19-year-old gets 6-year prison sentence in fatal 1998 shooting he calls accident; Tearful teen apologizes for death of friend


It was his house, his girlfriend who got the alcohol. The shotgun was his 2-day-old toy, and he was the one who, drunk and high, pumped a bullet into a friend's forehead. Within hours, he dumped the body in nearby woods, lied to the youth's mother, and cleaned the blood-splattered Odenton home so thoroughly that he recarpeted and patched the wall.

That was Anne Arundel County Circuit Judge Philip T. Caroom's assessment yesterday of Jason K. Hamel, 19. When Hamel tearfully apologized for the first time moments before sentencing, Caroom said, "He, in court today, cries perhaps as much for himself as for his friend."

The judge sentenced Hamel to six years in prison for the March 8, 1998, fatal shooting of Billy Joe Ace, 18, of Edgemere, at the townhouse in the 500 block of Realm Court that Hamel shared with a 25-year-old girlfriend.

Caroom said he might reconsider the sentence in a year if Hamel was not accepted into Patuxent Institution's program designed to rehabilitate young offenders.

Charged with second-degree murder, Hamel pleaded guilty during the summer to involuntary manslaughter in a slaying police said was the result of horseplay with the loaded shotgun among himself and two friends. In the plea agreement, Hamel did not take responsibility but admitted the state had evidence to convict him, and prosecutors agreed to limit their sentence request to six years' incarceration.

"I am truly sorry for what happened," Hamel said. "We were all out of control; we were drunk and all."

What he wanted, he said, was to "start my life over."

"I think the judge saw right through him," said Anne Colt Leitess, assistant state's attorney. She had sought the maximum 10-year sentence with four years suspended, telling Caroom that the crime showed such heartlessness that, "I don't know if he can ever be rehabilitated, and the state doesn't care."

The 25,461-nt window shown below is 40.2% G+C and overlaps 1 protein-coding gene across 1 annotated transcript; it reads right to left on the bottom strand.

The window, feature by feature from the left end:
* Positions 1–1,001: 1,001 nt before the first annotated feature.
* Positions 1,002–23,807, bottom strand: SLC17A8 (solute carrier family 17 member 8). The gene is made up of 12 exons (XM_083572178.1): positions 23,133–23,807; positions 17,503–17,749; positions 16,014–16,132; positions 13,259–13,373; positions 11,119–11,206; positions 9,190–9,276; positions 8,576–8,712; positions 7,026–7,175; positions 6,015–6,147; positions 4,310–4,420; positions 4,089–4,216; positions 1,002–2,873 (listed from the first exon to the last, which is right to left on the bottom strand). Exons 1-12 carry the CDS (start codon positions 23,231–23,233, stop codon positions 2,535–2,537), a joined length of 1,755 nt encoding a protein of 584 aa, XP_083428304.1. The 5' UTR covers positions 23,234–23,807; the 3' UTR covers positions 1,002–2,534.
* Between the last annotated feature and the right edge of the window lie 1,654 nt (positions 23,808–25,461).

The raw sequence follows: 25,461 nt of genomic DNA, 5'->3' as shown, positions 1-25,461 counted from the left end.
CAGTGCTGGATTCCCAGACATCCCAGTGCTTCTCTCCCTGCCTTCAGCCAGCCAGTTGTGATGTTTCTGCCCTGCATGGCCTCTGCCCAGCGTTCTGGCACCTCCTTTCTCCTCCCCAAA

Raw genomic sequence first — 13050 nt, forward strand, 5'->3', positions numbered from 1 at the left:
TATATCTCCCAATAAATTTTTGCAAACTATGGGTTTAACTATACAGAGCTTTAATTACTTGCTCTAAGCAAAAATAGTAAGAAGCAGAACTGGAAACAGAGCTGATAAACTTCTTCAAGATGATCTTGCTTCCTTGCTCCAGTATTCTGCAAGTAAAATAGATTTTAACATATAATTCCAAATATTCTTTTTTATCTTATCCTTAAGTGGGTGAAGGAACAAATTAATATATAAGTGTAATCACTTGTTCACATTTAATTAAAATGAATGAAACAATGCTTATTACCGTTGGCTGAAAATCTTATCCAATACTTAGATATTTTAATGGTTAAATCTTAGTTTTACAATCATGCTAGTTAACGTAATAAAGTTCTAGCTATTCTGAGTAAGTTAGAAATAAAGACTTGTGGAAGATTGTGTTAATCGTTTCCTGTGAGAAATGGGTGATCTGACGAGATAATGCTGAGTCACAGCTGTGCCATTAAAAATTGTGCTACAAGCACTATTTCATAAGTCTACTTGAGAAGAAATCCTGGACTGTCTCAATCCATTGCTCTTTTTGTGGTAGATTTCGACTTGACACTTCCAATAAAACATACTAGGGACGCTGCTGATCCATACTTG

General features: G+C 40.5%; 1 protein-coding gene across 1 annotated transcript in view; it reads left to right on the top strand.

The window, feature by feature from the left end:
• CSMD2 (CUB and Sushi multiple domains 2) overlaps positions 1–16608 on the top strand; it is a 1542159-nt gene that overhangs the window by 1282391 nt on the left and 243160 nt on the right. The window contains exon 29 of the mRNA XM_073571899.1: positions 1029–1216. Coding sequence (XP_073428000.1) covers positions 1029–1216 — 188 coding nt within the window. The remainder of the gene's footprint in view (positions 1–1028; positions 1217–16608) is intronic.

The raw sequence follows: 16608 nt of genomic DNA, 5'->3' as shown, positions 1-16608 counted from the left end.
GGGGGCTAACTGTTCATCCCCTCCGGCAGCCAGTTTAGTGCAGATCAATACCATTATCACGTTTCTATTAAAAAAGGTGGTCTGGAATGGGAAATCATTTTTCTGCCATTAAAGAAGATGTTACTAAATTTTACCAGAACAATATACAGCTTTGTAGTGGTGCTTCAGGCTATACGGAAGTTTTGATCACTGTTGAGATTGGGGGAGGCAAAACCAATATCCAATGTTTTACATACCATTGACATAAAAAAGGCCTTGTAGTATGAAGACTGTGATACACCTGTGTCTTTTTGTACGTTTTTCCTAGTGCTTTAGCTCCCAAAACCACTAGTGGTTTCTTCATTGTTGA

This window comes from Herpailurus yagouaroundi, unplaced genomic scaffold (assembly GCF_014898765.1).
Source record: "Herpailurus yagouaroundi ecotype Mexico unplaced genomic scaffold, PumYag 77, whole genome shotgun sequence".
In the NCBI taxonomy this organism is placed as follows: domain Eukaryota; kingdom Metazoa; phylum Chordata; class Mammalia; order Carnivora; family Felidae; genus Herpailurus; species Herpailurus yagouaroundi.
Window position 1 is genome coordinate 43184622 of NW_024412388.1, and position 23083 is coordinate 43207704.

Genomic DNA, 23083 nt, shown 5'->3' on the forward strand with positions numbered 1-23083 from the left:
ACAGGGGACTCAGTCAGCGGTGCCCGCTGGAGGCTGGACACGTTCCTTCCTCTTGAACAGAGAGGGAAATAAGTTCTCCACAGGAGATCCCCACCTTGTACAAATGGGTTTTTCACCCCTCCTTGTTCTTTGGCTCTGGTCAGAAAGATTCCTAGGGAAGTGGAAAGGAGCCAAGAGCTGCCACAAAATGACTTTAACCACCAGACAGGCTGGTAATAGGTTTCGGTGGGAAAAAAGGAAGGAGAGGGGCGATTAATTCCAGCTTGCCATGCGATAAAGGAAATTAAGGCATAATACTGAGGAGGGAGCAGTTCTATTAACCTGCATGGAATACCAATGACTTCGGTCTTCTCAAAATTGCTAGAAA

The victim's mother, Jessica Ace, agreed. Though she said she felt sorry for Hamel's relatives as they watched him led away in handcuffs, she doubted Hamel's sincerity in apologizing to her and her husband.

"I don't believe that at all. That was just for the judge, not for us," she said outside the courtroom.

Kenneth W. Ravenell, Hamel's lawyer, said Hamel was a troubled child who was charged twice as a juvenile with drug violations; both cases were dismissed. He sought to have Hamel continue the home detention he has served for 10 months, or serve a sentence in the county jail that would allow Hamel to participate in a work-release program.

Hamel has been working for a contractor for less than a week -- a job his grandfather helped him obtain -- and Hamel's brother said he could get him an apprenticeship to learn to become a heavy equipment operator.

"He was not the only one who did something foolish," Ravenell said, recounting that Hamel, Ace and Ace's close friend Kevin Brown, 17, had far too much to drink and smoke and were playing with a gun.

Leitess said Hamel so prized the shotgun bought two days earlier that he took it to bed with him.

As the three teen-agers horsed around with it, Brown held it to Ace, and when he would not pull the trigger, Hamel did. Whether all three knew the weapon was loaded remains in dispute.

After the killing, a terrified Brown walked nearly 30 miles home.

Meanwhile, Ravenell said, his client was "18, scared out of his mind about what was going to happen."

Hamel took Ace's body into woods a mile away. When Ace did not return home the next day, his mother called Hamel and said he told her, "You better look behind the railroad tracks; he is probably back there drunk."

Brown called Hamel to say he was going to call the police. Hamel told him not to, Leitess said. But he did, and Hamel led police to Ace's body. Police later recovered the shotgun from Hamel's home.

Pub Date: 9/30/99

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